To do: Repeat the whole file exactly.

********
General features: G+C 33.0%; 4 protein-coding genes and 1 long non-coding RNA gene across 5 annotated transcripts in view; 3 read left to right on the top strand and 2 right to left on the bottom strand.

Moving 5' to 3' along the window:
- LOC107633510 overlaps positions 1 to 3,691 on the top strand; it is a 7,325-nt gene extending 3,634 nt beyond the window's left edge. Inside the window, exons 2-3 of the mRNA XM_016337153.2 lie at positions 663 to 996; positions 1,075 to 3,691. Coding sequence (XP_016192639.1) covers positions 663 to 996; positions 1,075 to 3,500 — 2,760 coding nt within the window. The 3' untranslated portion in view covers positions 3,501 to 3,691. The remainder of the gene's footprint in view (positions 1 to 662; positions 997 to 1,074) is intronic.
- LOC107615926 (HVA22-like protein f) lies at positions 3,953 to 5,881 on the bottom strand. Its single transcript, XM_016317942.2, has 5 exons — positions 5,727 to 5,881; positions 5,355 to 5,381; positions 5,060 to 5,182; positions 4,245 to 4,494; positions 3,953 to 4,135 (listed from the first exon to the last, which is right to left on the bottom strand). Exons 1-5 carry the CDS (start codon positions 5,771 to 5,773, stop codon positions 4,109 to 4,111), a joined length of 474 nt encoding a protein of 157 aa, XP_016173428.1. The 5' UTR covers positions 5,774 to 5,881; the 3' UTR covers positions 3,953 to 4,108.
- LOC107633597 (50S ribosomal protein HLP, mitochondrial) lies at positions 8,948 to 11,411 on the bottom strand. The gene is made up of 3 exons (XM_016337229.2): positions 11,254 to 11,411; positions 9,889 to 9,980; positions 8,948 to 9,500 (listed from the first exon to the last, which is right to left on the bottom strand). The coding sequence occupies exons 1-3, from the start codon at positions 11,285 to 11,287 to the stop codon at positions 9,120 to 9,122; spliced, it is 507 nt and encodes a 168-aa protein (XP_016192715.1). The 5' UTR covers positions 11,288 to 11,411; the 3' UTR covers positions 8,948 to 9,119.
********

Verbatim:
General features: G+C 33.0%; 4 protein-coding genes and 1 long non-coding RNA gene across 5 annotated transcripts in view; 3 read left to right on the top strand and 2 right to left on the bottom strand.

Moving 5' to 3' along the window:
- LOC107633510 overlaps positions 1 to 3,691 on the top strand; it is a 7,325-nt gene extending 3,634 nt beyond the window's left edge. Inside the window, exons 2-3 of the mRNA XM_016337153.2 lie at positions 663 to 996; positions 1,075 to 3,691. Coding sequence (XP_016192639.1) covers positions 663 to 996; positions 1,075 to 3,500 — 2,760 coding nt within the window. The 3' untranslated portion in view covers positions 3,501 to 3,691. The remainder of the gene's footprint in view (positions 1 to 662; positions 997 to 1,074) is intronic.
- LOC107615926 (HVA22-like protein f) lies at positions 3,953 to 5,881 on the bottom strand. Its single transcript, XM_016317942.2, has 5 exons — positions 5,727 to 5,881; positions 5,355 to 5,381; positions 5,060 to 5,182; positions 4,245 to 4,494; positions 3,953 to 4,135 (listed from the first exon to the last, which is right to left on the bottom strand). Exons 1-5 carry the CDS (start codon positions 5,771 to 5,773, stop codon positions 4,109 to 4,111), a joined length of 474 nt encoding a protein of 157 aa, XP_016173428.1. The 5' UTR covers positions 5,774 to 5,881; the 3' UTR covers positions 3,953 to 4,108.
- LOC107633597 (50S ribosomal protein HLP, mitochondrial) lies at positions 8,948 to 11,411 on the bottom strand. The gene is made up of 3 exons (XM_016337229.2): positions 11,254 to 11,411; positions 9,889 to 9,980; positions 8,948 to 9,500 (listed from the first exon to the last, which is right to left on the bottom strand). The coding sequence occupies exons 1-3, from the start codon at positions 11,285 to 11,287 to the stop codon at positions 9,120 to 9,122; spliced, it is 507 nt and encodes a 168-aa protein (XP_016192715.1). The 5' UTR covers positions 11,288 to 11,411; the 3' UTR covers positions 8,948 to 9,119.